Nurses’ health beliefs about paper face masks

Submitted by International Nursing Review
July 19, 2020




To explore the health beliefs of clinical and academic nurses from Japan, Australia and China regarding wearing paper masks to protect themselves and others, and to identify differences in participants’ health beliefs regarding masks.


The correct use of face masks and consensus among health professionals across the globe is essential for containing pandemics, and nurses need to act according to policy to protect themselves, educate the public and preserve resources for frontline health workers. Paper masks are worn by health professionals and the general public to avoid the transmission of respiratory infections, such as COVID‐19, but there appear to be differences in health beliefs of nurses within and between countries regarding these.


This qualitative descriptive study used content analysis with a framework approach.


There were major differences in nurse participants’ beliefs between and within countries, including how nurses use paper masks and their understanding of their efficacy. In addition, there were cultural differences in the way that nurses use masks in their daily lives and nursing practice contexts.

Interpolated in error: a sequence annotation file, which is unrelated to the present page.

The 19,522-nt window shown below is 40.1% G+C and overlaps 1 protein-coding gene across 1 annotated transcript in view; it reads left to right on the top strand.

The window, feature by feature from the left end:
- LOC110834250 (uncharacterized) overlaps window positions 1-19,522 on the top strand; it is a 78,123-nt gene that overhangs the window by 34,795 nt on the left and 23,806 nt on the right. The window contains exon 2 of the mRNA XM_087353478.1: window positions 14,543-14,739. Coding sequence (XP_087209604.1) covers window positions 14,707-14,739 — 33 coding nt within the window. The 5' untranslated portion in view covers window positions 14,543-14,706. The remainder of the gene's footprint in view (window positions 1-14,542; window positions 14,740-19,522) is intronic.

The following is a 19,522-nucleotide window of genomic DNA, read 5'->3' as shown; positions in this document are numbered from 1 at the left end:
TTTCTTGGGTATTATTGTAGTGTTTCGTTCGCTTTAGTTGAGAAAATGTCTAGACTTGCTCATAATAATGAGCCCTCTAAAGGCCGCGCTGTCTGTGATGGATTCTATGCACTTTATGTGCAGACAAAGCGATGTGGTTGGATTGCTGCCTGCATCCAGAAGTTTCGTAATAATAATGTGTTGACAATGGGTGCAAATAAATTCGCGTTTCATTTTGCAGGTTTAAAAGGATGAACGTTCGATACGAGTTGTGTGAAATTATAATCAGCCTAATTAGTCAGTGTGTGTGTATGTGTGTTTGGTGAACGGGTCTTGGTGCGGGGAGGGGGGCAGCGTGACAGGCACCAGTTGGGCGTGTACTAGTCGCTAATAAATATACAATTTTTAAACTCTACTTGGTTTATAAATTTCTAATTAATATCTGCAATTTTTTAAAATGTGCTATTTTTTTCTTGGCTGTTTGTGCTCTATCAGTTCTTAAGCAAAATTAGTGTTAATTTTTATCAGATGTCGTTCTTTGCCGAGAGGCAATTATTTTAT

Nurses from different working environments, countries and areas of practice hold a variety of health beliefs about mask wearing at the personal and professional level.

Implications for nursing policy and health policy

The COVID‐19 pandemic has sparked much discussion about the critical importance of masks for the safety of health professionals, and there has been considerable discussion and disagreement about health policies regarding mask use by the general public. Improper use of masks may have a role in creating mask shortages or transmitting infections. An evidence‐based global policy on mask use for respiratory illnesses for health professionals, including nurses, and the general public needs to be adopted and supported by a wide‐reaching education campaign.


Read full article here